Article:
When is an email not an email? When it’s interpreted as a letter bomb!
When we first moved south from the Midlands, we lived in a lovely flat which was part of a delightful Edwardian house, on the banks of the River Thames. The house had been converted into eight apartments, and we were thrilled to be able to enjoy a wonderful setting without the associated cost of purchasing a whole property!
We were also quite happy to learn that it was managed by the leaseholders rather than a management agency. Surely that would be an easier process than having to engage with an outside and possibly uninterested body? Hahaha! How young and naïve were we!
Now, clearly we were the new kids on the block and were made very welcome but there was history running through those flats and it became more and more evident as we entered into any decision making discussions. Whether it was tendering to paint the outside of the house or getting rid of an old septic tank, it was never straight-forward.
As self-imposed mediators, hubby and I tried to broker various conversations, with varying degrees of success, but it was one day when Flat 8 was ranting to me about Flat 2, that it struck me where the problem was.
Perception and interpretation
Flat 8 was incandescent about an email that Flat 2 had circulated. She talked me through its contents and it sounded quite shocking, but I suggested that I couldn’t really comment as I hadn’t seen said email.
So she forwarded it to me.
And I discovered that I had seen it! In fact I had read it twice!
But the thing was, I had read what was actually written. The facts about the height/position/colour of the fence/car/buttercups on the lawn, or whatever the subject matter was. I had taken them at face value, unlike Flat 8 who had imbued them with several layers of unspoken intent and malice.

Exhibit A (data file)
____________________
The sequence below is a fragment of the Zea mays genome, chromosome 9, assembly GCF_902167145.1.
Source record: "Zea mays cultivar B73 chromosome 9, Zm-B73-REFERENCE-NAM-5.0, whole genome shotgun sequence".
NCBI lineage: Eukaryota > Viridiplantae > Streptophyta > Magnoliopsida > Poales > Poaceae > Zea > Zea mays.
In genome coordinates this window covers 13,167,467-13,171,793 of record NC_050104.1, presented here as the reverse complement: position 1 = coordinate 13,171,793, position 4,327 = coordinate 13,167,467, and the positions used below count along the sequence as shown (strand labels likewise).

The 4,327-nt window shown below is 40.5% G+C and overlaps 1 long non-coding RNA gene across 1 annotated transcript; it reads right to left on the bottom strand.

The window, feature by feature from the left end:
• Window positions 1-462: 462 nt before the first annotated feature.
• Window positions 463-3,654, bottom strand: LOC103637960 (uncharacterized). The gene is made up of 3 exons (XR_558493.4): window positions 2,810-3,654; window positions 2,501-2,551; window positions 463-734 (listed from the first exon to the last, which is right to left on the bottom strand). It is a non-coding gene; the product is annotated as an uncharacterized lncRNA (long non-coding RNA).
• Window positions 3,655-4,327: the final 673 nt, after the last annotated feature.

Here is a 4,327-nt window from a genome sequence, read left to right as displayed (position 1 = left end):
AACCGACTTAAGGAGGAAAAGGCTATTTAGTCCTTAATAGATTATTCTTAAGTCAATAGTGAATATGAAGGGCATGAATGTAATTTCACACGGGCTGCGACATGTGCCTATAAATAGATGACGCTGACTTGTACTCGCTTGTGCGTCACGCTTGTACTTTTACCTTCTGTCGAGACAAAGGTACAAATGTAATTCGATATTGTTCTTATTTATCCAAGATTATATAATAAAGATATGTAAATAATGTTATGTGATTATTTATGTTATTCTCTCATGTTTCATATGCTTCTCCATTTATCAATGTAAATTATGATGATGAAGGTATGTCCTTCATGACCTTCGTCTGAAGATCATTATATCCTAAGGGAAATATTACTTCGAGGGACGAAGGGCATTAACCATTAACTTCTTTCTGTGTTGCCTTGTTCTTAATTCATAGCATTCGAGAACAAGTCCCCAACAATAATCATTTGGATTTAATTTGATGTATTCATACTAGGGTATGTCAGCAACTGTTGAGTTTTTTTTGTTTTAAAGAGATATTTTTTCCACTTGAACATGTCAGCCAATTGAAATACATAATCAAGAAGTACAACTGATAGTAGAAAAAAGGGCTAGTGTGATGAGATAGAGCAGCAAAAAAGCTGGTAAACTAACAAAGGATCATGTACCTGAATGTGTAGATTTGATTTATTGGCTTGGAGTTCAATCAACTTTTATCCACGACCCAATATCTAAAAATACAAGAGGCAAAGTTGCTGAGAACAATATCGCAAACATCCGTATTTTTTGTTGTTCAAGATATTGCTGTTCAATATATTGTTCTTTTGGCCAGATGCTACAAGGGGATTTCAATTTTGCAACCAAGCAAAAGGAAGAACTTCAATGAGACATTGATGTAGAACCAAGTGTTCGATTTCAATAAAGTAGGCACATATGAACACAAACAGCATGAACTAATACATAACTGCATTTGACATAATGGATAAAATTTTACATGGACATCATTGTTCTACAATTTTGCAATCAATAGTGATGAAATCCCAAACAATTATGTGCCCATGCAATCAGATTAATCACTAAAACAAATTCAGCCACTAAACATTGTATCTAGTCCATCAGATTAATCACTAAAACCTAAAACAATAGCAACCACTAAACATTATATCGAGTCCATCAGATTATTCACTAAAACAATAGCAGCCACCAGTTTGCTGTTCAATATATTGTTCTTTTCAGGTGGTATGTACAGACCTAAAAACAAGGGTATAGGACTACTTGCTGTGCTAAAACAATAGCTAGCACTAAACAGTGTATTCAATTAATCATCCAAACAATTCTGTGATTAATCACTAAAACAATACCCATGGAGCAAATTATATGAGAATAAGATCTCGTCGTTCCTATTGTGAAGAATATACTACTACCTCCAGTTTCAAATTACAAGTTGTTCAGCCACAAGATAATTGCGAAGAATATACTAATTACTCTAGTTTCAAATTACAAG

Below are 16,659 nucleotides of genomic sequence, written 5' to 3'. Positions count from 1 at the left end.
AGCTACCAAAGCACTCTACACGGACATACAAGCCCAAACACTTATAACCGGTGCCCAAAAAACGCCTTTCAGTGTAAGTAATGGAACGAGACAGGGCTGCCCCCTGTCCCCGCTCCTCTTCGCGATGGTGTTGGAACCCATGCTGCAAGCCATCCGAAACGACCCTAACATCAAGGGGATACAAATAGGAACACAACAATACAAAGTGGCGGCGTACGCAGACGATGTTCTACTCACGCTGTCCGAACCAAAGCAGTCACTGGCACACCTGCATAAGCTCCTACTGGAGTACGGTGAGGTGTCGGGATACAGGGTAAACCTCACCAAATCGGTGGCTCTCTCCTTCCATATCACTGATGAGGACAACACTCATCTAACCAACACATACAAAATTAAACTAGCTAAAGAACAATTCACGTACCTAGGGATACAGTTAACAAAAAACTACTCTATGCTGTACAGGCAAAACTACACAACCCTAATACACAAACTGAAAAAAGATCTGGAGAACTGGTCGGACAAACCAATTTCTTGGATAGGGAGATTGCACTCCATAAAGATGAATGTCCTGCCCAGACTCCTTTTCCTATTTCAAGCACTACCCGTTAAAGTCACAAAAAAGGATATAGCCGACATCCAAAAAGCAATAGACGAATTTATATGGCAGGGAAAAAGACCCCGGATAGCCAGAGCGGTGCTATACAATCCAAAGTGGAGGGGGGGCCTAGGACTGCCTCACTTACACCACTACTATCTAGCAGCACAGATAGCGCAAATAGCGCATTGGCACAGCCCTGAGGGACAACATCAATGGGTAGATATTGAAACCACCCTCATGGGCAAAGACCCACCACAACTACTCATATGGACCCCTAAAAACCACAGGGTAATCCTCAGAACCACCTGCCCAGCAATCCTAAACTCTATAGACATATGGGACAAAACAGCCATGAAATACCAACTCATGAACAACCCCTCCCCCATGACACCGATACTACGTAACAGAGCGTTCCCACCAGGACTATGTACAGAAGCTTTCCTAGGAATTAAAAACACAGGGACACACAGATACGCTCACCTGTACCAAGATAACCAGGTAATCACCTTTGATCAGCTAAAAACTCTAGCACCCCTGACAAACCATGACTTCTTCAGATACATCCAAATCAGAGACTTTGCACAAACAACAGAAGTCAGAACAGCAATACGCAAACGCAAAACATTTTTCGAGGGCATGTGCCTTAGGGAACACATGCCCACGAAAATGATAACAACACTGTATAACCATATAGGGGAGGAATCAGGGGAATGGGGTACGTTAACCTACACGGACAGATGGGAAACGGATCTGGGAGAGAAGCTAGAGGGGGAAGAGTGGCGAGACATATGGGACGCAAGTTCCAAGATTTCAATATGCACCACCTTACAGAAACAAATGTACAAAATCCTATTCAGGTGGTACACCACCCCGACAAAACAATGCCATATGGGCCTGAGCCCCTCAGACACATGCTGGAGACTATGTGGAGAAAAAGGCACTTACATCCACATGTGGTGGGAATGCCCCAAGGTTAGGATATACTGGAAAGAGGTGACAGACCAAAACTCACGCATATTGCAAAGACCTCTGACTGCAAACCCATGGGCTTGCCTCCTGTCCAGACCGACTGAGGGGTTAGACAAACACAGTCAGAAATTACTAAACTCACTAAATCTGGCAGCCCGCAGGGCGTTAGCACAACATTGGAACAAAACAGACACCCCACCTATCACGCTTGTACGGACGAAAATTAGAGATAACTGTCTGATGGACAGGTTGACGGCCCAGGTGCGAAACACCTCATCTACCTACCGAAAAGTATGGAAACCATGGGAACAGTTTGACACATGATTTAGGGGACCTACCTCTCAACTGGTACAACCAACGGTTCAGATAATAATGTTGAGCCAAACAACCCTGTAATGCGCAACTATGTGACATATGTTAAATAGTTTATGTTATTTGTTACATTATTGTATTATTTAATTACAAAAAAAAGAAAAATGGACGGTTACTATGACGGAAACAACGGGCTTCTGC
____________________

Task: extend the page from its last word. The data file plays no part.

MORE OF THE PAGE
Because Flats 8 and 2 had clashed in the past, they had stopped hearing each other and agreement between them became unachievable.
And I can understand why.
He is happiest, be he king or peasant, who finds peace in his homeJohann Wolfgang von Goethe
Our homes are so important to our well-being that problems within and around them can be incredibly distressing. Emotions are quickly heightened and any perceived threat triggers our fight or flight response. In this case, the fight won, although ultimately Flat 2 decided to move out.
I tell this story because it struck me as a perfect illustration of how powerful our perceptions are in effective communication, whether that is at home, at work or in our social activities.
As Tony Robbins said,
“To effectively communicate, we must realize that we are all different in the way we perceive the world and use this understanding as a guide to our communication with others”.
Unfortunately, Flat 8 and Flat 2 were unable to bridge the gap that had formed between them and I remember thinking how holding such entrenched positions could not have been good for them psychologically or physically. It certainly didn’t foster a positive community atmosphere in our riverside abode.
It can be easy to get stuck in patterns of behaviour or thinking, which is why coaching can be such a powerful process. Having an impartial, non-judgmental sounding board to reflect back our words, and challenge us to see alternative ways of approaching a situation, is invaluable.
And it can ultimately ensure that our communications remain constructive rather than deteriorating into the metaphorical letter bombs referred to above.